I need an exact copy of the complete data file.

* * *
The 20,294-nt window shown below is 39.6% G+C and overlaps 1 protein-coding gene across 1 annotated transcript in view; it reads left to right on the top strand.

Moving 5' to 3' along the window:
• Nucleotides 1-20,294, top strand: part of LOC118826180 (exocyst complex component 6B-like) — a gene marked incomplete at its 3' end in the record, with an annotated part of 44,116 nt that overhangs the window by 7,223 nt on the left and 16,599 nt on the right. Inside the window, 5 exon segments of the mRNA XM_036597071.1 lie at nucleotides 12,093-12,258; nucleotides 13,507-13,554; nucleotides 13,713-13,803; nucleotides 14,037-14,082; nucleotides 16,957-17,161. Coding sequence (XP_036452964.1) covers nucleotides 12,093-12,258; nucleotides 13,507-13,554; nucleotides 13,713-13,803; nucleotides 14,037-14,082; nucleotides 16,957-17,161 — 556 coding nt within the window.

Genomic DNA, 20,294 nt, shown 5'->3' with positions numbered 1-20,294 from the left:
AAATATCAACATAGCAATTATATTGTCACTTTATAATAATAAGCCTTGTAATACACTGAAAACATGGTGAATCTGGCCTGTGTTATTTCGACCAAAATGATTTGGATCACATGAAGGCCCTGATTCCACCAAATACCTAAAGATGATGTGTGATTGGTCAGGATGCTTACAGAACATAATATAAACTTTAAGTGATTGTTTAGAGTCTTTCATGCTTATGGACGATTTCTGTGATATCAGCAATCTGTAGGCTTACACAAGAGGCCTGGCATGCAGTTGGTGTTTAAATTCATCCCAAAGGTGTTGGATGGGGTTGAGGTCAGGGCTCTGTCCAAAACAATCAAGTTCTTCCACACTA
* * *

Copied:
The 20,294-nt window shown below is 39.6% G+C and overlaps 1 protein-coding gene across 1 annotated transcript in view; it reads left to right on the top strand.

Moving 5' to 3' along the window:
• Nucleotides 1-20,294, top strand: part of LOC118826180 (exocyst complex component 6B-like) — a gene marked incomplete at its 3' end in the record, with an annotated part of 44,116 nt that overhangs the window by 7,223 nt on the left and 16,599 nt on the right. Inside the window, 5 exon segments of the mRNA XM_036597071.1 lie at nucleotides 12,093-12,258; nucleotides 13,507-13,554; nucleotides 13,713-13,803; nucleotides 14,037-14,082; nucleotides 16,957-17,161. Coding sequence (XP_036452964.1) covers nucleotides 12,093-12,258; nucleotides 13,507-13,554; nucleotides 13,713-13,803; nucleotides 14,037-14,082; nucleotides 16,957-17,161 — 556 coding nt within the window.

Genomic DNA, 20,294 nt, shown 5'->3' with positions numbered 1-20,294 from the left:
AAATATCAACATAGCAATTATATTGTCACTTTATAATAATAAGCCTTGTAATACACTGAAAACATGGTGAATCTGGCCTGTGTTATTTCGACCAAAATGATTTGGATCACATGAAGGCCCTGATTCCACCAAATACCTAAAGATGATGTGTGATTGGTCAGGATGCTTACAGAACATAATATAAACTTTAAGTGATTGTTTAGAGTCTTTCATGCTTATGGACGATTTCTGTGATATCAGCAATCTGTAGGCTTACACAAGAGGCCTGGCATGCAGTTGGTGTTTAAATTCATCCCAAAGGTGTTGGATGGGGTTGAGGTCAGGGCTCTGTCCAAAACAATCAAGTTCTTCCACACTA